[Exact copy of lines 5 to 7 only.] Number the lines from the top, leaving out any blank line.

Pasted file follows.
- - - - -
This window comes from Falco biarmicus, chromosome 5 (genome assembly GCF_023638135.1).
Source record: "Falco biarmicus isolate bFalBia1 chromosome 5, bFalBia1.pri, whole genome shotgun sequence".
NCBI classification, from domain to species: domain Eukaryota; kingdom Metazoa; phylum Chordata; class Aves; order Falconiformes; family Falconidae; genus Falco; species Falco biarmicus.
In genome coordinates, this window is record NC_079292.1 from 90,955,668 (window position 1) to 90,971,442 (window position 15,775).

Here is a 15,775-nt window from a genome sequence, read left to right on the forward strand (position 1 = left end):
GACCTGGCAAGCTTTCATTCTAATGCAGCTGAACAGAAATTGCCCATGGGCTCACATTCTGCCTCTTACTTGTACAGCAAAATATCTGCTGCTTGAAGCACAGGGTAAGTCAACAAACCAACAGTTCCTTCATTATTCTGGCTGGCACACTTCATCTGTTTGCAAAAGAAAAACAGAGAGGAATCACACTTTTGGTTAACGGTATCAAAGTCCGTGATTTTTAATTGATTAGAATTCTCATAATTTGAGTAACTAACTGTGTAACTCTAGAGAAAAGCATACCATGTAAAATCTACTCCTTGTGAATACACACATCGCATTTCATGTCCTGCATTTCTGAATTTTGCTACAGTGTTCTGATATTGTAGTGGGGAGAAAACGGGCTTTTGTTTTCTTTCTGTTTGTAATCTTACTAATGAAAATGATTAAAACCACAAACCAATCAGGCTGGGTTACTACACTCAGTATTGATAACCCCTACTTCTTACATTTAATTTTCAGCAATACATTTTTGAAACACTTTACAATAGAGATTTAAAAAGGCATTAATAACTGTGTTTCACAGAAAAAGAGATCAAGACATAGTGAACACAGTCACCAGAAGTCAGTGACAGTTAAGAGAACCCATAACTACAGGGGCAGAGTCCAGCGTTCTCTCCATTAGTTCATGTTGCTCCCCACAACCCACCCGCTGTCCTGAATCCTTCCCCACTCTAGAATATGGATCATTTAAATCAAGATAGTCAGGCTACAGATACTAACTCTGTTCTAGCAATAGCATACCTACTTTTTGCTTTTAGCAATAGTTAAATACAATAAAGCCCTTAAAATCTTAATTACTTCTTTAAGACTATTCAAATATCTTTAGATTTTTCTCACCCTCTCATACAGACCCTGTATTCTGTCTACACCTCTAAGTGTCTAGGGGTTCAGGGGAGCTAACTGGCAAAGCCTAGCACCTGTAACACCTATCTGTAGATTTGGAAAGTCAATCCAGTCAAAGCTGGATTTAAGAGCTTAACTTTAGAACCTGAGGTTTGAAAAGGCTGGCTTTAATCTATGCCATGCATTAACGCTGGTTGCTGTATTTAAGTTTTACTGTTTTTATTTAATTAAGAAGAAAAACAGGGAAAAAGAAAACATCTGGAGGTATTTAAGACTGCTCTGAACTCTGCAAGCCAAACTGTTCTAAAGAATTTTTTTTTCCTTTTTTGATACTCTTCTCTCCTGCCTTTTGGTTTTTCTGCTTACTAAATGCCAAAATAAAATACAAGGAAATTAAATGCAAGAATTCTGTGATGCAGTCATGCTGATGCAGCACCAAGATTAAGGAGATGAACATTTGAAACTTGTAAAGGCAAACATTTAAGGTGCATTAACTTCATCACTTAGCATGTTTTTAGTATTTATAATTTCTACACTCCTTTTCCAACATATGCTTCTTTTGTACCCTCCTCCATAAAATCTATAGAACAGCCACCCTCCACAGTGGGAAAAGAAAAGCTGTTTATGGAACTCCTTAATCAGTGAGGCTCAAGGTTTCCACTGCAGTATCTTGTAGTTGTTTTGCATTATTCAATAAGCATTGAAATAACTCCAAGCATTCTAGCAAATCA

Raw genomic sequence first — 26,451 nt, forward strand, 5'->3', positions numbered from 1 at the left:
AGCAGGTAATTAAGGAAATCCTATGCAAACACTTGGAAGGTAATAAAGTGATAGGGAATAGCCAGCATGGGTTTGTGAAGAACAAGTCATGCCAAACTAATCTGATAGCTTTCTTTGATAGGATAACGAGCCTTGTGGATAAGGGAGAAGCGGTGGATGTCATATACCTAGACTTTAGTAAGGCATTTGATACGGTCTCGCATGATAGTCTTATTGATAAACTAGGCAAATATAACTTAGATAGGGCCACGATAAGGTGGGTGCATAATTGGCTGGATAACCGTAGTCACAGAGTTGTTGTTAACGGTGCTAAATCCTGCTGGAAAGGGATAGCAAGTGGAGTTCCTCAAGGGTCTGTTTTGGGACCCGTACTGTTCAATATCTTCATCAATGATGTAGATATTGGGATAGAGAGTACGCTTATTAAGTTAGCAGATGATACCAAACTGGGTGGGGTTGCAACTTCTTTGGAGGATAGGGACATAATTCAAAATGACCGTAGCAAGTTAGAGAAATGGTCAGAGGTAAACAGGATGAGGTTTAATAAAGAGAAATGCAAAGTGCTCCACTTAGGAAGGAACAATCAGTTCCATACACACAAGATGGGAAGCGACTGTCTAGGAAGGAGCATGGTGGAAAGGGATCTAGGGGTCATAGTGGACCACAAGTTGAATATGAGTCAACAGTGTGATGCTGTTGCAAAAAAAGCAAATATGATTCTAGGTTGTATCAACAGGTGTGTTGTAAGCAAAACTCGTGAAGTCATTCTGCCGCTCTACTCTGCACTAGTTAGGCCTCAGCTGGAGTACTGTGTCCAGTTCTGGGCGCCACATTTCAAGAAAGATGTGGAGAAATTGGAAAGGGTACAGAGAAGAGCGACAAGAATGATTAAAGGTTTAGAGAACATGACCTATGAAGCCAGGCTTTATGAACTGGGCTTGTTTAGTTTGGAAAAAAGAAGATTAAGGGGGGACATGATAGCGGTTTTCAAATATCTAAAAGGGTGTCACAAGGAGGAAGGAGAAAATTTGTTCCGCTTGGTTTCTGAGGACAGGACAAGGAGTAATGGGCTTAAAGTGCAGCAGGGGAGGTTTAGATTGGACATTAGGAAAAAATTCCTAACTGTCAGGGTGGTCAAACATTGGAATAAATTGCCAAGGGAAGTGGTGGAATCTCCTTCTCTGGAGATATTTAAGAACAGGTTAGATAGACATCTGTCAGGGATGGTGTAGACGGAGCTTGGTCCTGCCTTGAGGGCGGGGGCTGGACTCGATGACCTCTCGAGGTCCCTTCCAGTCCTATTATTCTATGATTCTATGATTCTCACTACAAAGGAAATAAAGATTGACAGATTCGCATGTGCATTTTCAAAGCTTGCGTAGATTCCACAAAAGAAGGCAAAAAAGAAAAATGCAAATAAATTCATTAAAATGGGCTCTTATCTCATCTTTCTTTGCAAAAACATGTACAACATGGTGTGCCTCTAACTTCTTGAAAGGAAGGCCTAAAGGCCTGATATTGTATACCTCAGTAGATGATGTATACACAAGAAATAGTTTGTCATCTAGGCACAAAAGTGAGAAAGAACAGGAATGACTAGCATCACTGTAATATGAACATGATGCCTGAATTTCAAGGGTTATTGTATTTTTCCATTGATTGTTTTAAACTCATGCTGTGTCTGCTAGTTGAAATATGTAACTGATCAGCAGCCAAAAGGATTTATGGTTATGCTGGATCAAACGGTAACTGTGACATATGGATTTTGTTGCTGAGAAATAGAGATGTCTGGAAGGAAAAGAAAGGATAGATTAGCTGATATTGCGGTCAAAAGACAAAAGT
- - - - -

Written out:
Here is a 15,775-nt window from a genome sequence, read left to right on the forward strand (position 1 = left end):
GACCTGGCAAGCTTTCATTCTAATGCAGCTGAACAGAAATTGCCCATGGGCTCACATTCTGCCTCTTACTTGTACAGCAAAATATCTGCTGCTTGAAGCACAGGGTAAGTCAACAAACCAACAGTTCCTTCATTATTCTGGCTGGCACACTTCATCTGTTTGCAAAAGAAAAACAGAGAGGAATCACACTTTTGGTTAACGGTATCAAAGTCCGTGATTTTTAATTGATTAGAATTCTCATAATTTGAGTAACTAACTGTGTAACTCTAGAGAAAAGCATACCATGTAAAATCTACTCCTTGTGAATACACACATCGCATTTCATGTCCTGCATTTCTGAATTTTGCTACAGTGTTCTGATATTGTAGTGGGGAGAAAACGGGCTTTTGTTTTCTTTCTGTTTGTAATCTTACTAATGAAAATGATTAAAACCACAAACCAATCAGGCTGGGTTACTACACTCAGTATTGATAACCCCTACTTCTTACATTTAATTTTCAGCAATACATTTTTGAAACACTTTACAATAGAGATTTAAAAAGGCATTAATAACTGTGTTTCACAGAAAAAGAGATCAAGACATAGTGAACACAGTCACCAGAAGTCAGTGACAGTTAAGAGAACCCATAACTACAGGGGCAGAGTCCAGCGTTCTCTCCATTAGTTCATGTTGCTCCCCACAACCCACCCGCTGTCCTGAATCCTTCCCCACTCTAGAATATGGATCATTTAAATCAAGATAGTCAGGCTACAGATACTAACTCTGTTCTAGCAATAGCATACCTACTTTTTGCTTTTAGCAATAGTTAAATACAATAAAGCCCTTAAAATCTTAATTACTTCTTTAAGACTATTCAAATATCTTTAGATTTTTCTCACCCTCTCATACAGACCCTGTATTCTGTCTACACCTCTAAGTGTCTAGGGGTTCAGGGGAGCTAACTGGCAAAGCCTAGCACCTGTAACACCTATCTGTAGATTTGGAAAGTCAATCCAGTCAAAGCTGGATTTAAGAGCTTAACTTTAGAACCTGAGGTTTGAAAAGGCTGGCTTTAATCTATGCCATGCATTAACGCTGGTTGCTGTATTTAAGTTTTACTGTTTTTATTTAATTAAGAAGAAAAACAGGGAAAAAGAAAACATCTGGAGGTATTTAAGACTGCTCTGAACTCTGCAAGCCAAACTGTTCTAAAGAATTTTTTTTTCCTTTTTTGATACTCTTCTCTCCTGCCTTTTGGTTTTTCTGCTTACTAAATGCCAAAATAAAATACAAGGAAATTAAATGCAAGAATTCTGTGATGCAGTCATGCTGATGCAGCACCAAGATTAAGGAGATGAACATTTGAAACTTGTAAAGGCAAACATTTAAGGTGCATTAACTTCATCACTTAGCATGTTTTTAGTATTTATAATTTCTACACTCCTTTTCCAACATATGCTTCTTTTGTACCCTCCTCCATAAAATCTATAGAACAGCCACCCTCCACAGTGGGAAAAGAAAAGCTGTTTATGGAACTCCTTAATCAGTGAGGCTCAAGGTTTCCACTGCAGTATCTTGTAGTTGTTTTGCATTATTCAATAAGCATTGAAATAACTCCAAGCATTCTAGCAAATCA

Raw genomic sequence first — 26,451 nt, forward strand, 5'->3', positions numbered from 1 at the left: